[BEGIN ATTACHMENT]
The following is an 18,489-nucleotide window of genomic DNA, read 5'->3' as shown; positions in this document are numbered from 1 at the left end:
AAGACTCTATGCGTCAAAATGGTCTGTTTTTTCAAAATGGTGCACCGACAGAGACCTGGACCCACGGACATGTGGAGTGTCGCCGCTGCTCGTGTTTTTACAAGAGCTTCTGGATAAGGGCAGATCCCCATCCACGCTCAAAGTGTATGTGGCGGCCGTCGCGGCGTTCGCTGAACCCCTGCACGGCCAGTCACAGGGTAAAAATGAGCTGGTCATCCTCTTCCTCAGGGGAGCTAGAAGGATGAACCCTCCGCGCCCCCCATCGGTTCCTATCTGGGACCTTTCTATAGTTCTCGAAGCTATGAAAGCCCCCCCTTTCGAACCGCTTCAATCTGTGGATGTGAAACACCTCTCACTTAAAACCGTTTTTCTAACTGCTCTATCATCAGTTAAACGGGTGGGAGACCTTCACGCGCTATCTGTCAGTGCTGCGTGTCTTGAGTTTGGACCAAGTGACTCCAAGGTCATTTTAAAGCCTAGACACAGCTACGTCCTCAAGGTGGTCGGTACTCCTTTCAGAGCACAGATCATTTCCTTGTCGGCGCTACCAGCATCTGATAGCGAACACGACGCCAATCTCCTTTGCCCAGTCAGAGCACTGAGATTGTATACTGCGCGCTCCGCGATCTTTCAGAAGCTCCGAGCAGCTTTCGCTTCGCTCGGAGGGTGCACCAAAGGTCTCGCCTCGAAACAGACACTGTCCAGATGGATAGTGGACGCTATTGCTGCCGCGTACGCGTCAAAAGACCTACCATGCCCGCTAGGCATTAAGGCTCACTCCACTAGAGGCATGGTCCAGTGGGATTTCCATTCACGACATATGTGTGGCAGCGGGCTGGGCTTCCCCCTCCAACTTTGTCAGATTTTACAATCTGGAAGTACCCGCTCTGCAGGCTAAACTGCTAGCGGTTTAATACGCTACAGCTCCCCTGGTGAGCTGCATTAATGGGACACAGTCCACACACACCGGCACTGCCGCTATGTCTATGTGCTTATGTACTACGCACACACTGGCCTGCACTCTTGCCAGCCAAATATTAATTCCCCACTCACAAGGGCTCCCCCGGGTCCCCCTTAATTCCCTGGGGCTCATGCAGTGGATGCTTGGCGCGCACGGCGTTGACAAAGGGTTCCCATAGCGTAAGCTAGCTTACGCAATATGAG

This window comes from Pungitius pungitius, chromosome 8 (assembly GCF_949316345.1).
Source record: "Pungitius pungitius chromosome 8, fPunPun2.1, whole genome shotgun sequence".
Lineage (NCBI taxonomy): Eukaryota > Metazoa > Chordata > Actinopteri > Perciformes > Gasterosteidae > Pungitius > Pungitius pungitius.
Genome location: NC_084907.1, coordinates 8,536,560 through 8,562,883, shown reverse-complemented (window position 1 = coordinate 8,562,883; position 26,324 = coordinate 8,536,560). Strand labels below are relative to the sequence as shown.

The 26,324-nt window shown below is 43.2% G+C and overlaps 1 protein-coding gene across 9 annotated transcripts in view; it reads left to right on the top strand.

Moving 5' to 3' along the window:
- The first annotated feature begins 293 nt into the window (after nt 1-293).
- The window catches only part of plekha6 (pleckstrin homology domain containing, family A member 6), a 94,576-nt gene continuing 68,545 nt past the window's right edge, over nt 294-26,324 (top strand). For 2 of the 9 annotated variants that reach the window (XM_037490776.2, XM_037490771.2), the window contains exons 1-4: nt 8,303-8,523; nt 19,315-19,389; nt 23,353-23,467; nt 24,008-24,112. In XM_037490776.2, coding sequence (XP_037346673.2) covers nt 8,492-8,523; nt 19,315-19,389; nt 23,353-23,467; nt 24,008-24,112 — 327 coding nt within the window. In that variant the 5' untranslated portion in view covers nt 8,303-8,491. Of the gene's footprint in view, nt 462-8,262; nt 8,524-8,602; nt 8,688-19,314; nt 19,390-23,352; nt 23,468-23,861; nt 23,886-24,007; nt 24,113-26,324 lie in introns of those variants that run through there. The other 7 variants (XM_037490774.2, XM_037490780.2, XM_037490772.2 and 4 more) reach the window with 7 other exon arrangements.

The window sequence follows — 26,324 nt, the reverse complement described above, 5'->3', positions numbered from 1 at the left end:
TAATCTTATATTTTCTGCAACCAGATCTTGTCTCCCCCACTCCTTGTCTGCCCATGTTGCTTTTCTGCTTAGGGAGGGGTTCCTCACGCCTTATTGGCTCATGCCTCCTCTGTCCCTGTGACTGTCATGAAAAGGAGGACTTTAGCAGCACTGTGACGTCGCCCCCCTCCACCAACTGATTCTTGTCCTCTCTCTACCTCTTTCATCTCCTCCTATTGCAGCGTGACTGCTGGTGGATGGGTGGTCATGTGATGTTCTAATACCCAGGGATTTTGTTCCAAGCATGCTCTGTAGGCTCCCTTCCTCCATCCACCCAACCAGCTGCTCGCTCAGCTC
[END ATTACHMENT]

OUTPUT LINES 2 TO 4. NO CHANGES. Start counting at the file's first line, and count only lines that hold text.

AAGACTCTATGCGTCAAAATGGTCTGTTTTTTCAAAATGGTGCACCGACAGAGACCTGGACCCACGGACATGTGGAGTGTCGCCGCTGCTCGTGTTTTTACAAGAGCTTCTGGATAAGGGCAGATCCCCATCCACGCTCAAAGTGTATGTGGCGGCCGTCGCGGCGTTCGCTGAACCCCTGCACGGCCAGTCACAGGGTAAAAATGAGCTGGTCATCCTCTTCCTCAGGGGAGCTAGAAGGATGAACCCTCCGCGCCCCCCATCGGTTCCTATCTGGGACCTTTCTATAGTTCTCGAAGCTATGAAAGCCCCCCCTTTCGAACCGCTTCAATCTGTGGATGTGAAACACCTCTCACTTAAAACCGTTTTTCTAACTGCTCTATCATCAGTTAAACGGGTGGGAGACCTTCACGCGCTATCTGTCAGTGCTGCGTGTCTTGAGTTTGGACCAAGTGACTCCAAGGTCATTTTAAAGCCTAGACACAGCTACGTCCTCAAGGTGGTCGGTACTCCTTTCAGAGCACAGATCATTTCCTTGTCGGCGCTACCAGCATCTGATAGCGAACACGACGCCAATCTCCTTTGCCCAGTCAGAGCACTGAGATTGTATACTGCGCGCTCCGCGATCTTTCAGAAGCTCCGAGCAGCTTTCGCTTCGCTCGGAGGGTGCACCAAAGGTCTCGCCTCGAAACAGACACTGTCCAGATGGATAGTGGACGCTATTGCTGCCGCGTACGCGTCAAAAGACCTACCATGCCCGCTAGGCATTAAGGCTCACTCCACTAGAGGCATGGTCCAGTGGGATTTCCATTCACGACATATGTGTGGCAGCGGGCTGGGCTTCCCCCTCCAACTTTGTCAGATTTTACAATCTGGAAGTACCCGCTCTGCAGGCTAAACTGCTAGCGGTTTAATACGCTACAGCTCCCCTGGTGAGCTGCATTAATGGGACACAGTCCACACACACCGGCACTGCCGCTATGTCTATGTGCTTATGTACTACGCACACACTGGCCTGCACTCTTGCCAGCCAAATATTAATTCCCCACTCACAAGGGCTCCCCCGGGTCCCCCTTAATTCCCTGGGGCTCATGCAGTGGATGCTTGGCGCGCACGGCGTTGACAAAGGGTTCCCATAGCGTAAGCTAGCTTACGCAATATGAG

This window comes from Pungitius pungitius, chromosome 8 (assembly GCF_949316345.1).
Source record: "Pungitius pungitius chromosome 8, fPunPun2.1, whole genome shotgun sequence".